In vitro translation and computational analyses of human profilin multimers

Michael Babich, Lisa R P Foti, Linda Wong, George R. Pack

Research output: Contribution to journalArticle

4 Scopus citations

Abstract

Profilin is an ubiquitous intracellular G-actin and PIP2-binding protein that is a pan-allergen. Functional native human profilin multimers have recently been described, implicating regulatory roles in cell morphology, signaling and allergies. Considering the potential importance of profilin self-association in nature, multimerization was examined using cDNAs to human profilin I (P1) and II (P2) by employing a plasmid (pCITE2a+) for in vitro transcription/radiolabeled translation. Autoradiography of affinity column purified 35S-met-P1 or -P2 revealed predominant ∼14.8, 30 and 58 kDa bands that corresponded to parallel immunoblots using rabbit anti-human profilin antibodies. Reducing agents had no significant effect on the ratios of cpm associated with gel slices corresponding to 14.8/30/58 kDa profilin bands. Computer-based molecular modeling was used to further analyze a hypothetical structure for profilin multimers resistant to reducing agents. The crystalline P1 structure was downloaded and analyzed for likely sulphydryl bonding via the three integral cysteines (C16, C70, C127). All possible combinations of SH-bonds were investigated. The energetically most favorable dimer involved C16 + C127. 3-Dimensional conformation also revealed a protective pocket around the S-S bonds. The data show that, similar to native human and plant profilins, P1 and P2 cDNAs encode proteins that form fastidious multimers. A structure is proposed with relatively protected disulfide bridges between individual profilin moieties consistent with existing biochemical data.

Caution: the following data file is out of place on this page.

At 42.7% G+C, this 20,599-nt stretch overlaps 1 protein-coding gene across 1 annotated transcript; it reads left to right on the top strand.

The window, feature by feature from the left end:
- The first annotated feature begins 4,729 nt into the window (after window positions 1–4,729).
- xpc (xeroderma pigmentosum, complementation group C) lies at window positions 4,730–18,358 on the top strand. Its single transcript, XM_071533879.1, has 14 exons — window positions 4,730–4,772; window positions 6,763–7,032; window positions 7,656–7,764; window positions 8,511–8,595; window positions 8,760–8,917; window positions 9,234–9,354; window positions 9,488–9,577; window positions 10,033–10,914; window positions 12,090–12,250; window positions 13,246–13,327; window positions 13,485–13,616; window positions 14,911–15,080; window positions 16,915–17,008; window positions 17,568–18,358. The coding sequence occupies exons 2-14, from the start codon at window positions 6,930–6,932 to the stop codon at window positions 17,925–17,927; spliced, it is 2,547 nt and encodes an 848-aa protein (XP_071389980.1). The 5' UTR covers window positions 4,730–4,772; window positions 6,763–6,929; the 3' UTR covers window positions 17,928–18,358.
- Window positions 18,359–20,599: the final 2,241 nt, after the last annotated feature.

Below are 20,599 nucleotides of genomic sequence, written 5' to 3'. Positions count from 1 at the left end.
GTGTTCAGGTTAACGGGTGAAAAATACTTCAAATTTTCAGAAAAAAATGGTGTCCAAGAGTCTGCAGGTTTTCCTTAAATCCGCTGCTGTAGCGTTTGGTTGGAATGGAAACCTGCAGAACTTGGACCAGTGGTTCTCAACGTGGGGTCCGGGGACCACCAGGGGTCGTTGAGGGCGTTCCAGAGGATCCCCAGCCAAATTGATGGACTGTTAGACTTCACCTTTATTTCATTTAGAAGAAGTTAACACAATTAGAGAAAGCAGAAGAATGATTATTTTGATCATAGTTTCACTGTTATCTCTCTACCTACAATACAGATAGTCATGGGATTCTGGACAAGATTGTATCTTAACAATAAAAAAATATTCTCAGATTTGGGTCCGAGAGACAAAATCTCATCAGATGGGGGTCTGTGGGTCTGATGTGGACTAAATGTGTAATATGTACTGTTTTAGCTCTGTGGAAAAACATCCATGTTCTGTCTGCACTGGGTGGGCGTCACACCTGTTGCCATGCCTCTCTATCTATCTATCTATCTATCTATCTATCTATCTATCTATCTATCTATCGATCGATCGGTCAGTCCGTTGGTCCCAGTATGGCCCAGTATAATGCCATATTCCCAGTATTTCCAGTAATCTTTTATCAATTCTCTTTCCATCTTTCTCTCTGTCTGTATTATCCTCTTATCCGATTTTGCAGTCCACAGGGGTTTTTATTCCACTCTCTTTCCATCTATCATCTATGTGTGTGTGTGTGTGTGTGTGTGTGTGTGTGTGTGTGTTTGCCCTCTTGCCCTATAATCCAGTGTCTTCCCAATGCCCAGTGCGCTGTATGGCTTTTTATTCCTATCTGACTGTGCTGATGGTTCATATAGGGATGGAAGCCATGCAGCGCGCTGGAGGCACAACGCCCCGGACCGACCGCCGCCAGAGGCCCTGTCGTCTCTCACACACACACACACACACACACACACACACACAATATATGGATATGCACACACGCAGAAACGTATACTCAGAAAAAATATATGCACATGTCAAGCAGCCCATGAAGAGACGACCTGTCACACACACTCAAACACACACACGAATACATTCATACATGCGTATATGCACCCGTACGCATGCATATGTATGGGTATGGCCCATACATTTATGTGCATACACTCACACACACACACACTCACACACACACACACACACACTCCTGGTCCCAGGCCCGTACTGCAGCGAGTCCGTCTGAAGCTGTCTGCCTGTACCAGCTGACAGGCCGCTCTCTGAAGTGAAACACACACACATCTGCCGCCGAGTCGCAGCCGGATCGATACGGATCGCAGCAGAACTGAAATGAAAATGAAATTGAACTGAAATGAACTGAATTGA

Original languageEnglish (US)
Pages (from-to)39-43
Number of pages5
JournalProceedings of the Western Pharmacology Society
Volume48
StatePublished - 2005

ASJC Scopus subject areas

  • Pharmacology

Fingerprint Dive into the research topics of 'In vitro translation and computational analyses of human profilin multimers'. Together they form a unique fingerprint.

  • Cite this